If you were superintendent of schools, what would guide your snow-related school-closing decisions?

school-closings Many local schools/districts cancelled classes two hours early yesterday and have scheduled two-late starts today cancelled classes today (Northfield school-closing info here). 

I noticed some people bitching whining thoughtfully discussing this on Facebook yesterday and today. Some comments:

JP: “Why not just call a snow day right off the bat, rather than forcing everyone on the roads twice within four hours?”

HS: “I never understand why "big" schools never close right way but they have no problem closing in the middle of the day. I went to a small school and they always canceled snow early in the day. It was much safer!”

MU: “And how about just a full snow day today instead of making us bring the kids in 2 hours late in the middle of the work day when the roads still are dangerous?”

We don’t know what guides the decisions by Supt. Chris Richardson after he talks to the folks at Benjamin Bus.  But put your supe hat on. How would you go about deciding?

15 thoughts on “If you were superintendent of schools, what would guide your snow-related school-closing decisions?”

  1. Too funny. A few minutes after blogging this, the district switches from a two-hour late start today to cancellation.

    I guess Chris reads Locally Grown. Or maybe hangs out on Facebook. 😉

  2. I think there is this money issue in play….. they have to have the kids in school for a certain number of hours to get the $ for that day…. It could have changed but that was true when our kids were young.

  3. I’m often publicly critical of the supe, but for this particular decision, I have a lot of sympathy for him. He does lose funding, I believe, if school doesn’t happen (and I think the operationalization of “happen” is serving lunch, in the state’s mind). So he can’t just call school at the sign of a first snowflake. On the other hand, yesterday conditions just continued to deteriorate–seems to me we got hit harder than the initial weather forecasts led at least me to believe. So it was getting downright dangerous to be on the roads by midafternoon. The original call for a 2-hour late start seemed well-justified to me as I was snowblowing the driveway with my son. I’m not sure why that decision morphed into a full-day cancellation (the roads around town seem fine), but maybe it has to do with the roads in the country?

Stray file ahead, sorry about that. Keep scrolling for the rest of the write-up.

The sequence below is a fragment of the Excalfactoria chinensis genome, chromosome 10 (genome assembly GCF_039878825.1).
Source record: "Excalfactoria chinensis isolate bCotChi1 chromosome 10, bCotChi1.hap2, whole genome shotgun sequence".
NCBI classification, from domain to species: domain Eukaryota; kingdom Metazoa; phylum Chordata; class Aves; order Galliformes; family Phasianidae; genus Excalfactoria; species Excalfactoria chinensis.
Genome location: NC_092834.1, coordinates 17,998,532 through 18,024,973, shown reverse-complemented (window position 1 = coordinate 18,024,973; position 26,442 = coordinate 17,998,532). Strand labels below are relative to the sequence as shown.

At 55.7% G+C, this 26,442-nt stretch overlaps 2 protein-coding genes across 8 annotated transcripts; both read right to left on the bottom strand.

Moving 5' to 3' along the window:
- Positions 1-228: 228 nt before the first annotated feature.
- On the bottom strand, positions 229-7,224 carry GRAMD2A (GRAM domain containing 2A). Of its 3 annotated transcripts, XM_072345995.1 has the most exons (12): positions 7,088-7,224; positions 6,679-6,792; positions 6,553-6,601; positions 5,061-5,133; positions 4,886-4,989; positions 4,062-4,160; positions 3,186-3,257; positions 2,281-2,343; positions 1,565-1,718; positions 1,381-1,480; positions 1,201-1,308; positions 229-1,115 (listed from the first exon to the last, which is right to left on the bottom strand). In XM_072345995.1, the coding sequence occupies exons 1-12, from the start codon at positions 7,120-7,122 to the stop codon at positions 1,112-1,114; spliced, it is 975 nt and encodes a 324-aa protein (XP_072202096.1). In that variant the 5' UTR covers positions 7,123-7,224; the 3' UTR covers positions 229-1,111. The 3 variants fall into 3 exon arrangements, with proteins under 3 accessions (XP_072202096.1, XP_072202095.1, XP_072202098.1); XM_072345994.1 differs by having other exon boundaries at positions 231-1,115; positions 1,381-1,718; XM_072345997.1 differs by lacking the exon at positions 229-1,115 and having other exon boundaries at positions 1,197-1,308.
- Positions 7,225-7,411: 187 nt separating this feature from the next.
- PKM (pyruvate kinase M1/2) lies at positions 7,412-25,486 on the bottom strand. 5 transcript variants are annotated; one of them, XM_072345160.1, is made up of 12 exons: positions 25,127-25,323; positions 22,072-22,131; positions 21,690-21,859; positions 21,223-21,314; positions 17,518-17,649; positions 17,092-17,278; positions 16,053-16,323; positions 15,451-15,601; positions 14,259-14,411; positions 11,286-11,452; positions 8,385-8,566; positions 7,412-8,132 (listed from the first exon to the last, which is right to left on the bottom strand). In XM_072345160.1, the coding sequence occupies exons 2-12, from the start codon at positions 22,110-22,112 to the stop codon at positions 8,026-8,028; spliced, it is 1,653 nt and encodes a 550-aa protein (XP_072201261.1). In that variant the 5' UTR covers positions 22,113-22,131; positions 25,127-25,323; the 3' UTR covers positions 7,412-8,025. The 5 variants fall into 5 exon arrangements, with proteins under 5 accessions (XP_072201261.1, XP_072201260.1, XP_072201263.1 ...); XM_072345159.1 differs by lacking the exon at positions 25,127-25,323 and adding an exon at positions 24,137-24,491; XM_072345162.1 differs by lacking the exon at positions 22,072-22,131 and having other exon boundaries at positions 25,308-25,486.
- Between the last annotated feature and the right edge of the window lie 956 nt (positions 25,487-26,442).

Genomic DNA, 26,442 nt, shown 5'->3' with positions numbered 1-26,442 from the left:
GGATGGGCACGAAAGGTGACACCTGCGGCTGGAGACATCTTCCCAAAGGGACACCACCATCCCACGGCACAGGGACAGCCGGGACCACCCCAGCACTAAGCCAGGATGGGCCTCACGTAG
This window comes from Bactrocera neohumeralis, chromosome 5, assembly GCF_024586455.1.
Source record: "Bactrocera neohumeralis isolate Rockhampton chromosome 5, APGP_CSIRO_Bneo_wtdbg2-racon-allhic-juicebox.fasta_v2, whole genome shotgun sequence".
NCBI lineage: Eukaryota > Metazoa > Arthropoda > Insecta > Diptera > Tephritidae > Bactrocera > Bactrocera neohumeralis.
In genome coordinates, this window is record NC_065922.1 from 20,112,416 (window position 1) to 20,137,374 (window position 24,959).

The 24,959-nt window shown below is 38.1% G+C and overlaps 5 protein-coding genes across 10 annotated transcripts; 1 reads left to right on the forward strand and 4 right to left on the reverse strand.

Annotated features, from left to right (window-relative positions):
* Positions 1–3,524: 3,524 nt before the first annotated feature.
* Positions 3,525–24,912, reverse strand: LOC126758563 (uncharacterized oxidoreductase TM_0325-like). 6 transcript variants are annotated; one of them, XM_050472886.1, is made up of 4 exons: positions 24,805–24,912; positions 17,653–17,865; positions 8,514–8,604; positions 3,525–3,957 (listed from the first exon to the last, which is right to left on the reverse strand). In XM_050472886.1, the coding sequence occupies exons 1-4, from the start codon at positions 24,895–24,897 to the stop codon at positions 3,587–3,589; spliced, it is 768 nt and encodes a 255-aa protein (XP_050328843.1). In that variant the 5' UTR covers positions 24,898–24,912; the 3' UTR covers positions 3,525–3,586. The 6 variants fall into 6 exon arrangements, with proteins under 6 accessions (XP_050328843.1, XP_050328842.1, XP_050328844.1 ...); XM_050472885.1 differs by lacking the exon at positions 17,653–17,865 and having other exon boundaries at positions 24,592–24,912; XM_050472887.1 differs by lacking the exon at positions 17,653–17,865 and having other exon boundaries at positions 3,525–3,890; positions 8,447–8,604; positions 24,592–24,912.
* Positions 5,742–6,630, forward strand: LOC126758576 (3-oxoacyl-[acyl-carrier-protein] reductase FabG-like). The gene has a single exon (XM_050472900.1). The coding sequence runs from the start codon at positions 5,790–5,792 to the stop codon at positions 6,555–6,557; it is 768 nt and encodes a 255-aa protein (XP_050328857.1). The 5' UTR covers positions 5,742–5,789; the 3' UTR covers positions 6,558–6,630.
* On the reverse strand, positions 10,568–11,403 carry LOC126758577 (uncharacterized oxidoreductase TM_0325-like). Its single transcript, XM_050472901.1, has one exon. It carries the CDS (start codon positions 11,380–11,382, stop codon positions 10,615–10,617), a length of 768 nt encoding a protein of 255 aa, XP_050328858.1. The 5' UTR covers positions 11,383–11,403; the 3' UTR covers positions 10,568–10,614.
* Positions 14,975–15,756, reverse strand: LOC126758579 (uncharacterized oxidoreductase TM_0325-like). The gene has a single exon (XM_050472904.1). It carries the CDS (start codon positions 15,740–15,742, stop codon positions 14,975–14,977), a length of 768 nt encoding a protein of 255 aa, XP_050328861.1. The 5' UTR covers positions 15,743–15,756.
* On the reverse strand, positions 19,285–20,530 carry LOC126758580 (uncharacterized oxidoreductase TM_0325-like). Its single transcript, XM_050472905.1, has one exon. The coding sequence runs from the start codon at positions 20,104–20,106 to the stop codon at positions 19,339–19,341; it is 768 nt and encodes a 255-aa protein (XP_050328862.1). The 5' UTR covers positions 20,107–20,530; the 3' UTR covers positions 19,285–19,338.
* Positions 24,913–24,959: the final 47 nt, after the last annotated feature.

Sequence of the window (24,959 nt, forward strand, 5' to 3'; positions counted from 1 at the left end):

Anyway, I think this decision is a tough one to make, and it’s easy (and costly) to get wrong either way you go.

  4. It has much to do with the initial reports that come in from the Rural bus drivers.

    Many times they go with a late start, hoping that the great folks that operate the plows in Dakota and Rice county manage to win the war against the snow covered roads.

    They get as much information as they can, and if the roads are still unsafe for the buses and the kids, then my guess is that they call the whole thing off.

    We left town on the Northfield Metro express this morning at 6 AM, and the roads were still a little hinky (going up 47 to 52). I can only imagine what some of the rural roads looked like with the wind still blowing.

    Its a tough call. Yes, I would have liked to see a full day called before 5:30 (as I could have worked from home) but they made the call when they could and implemented.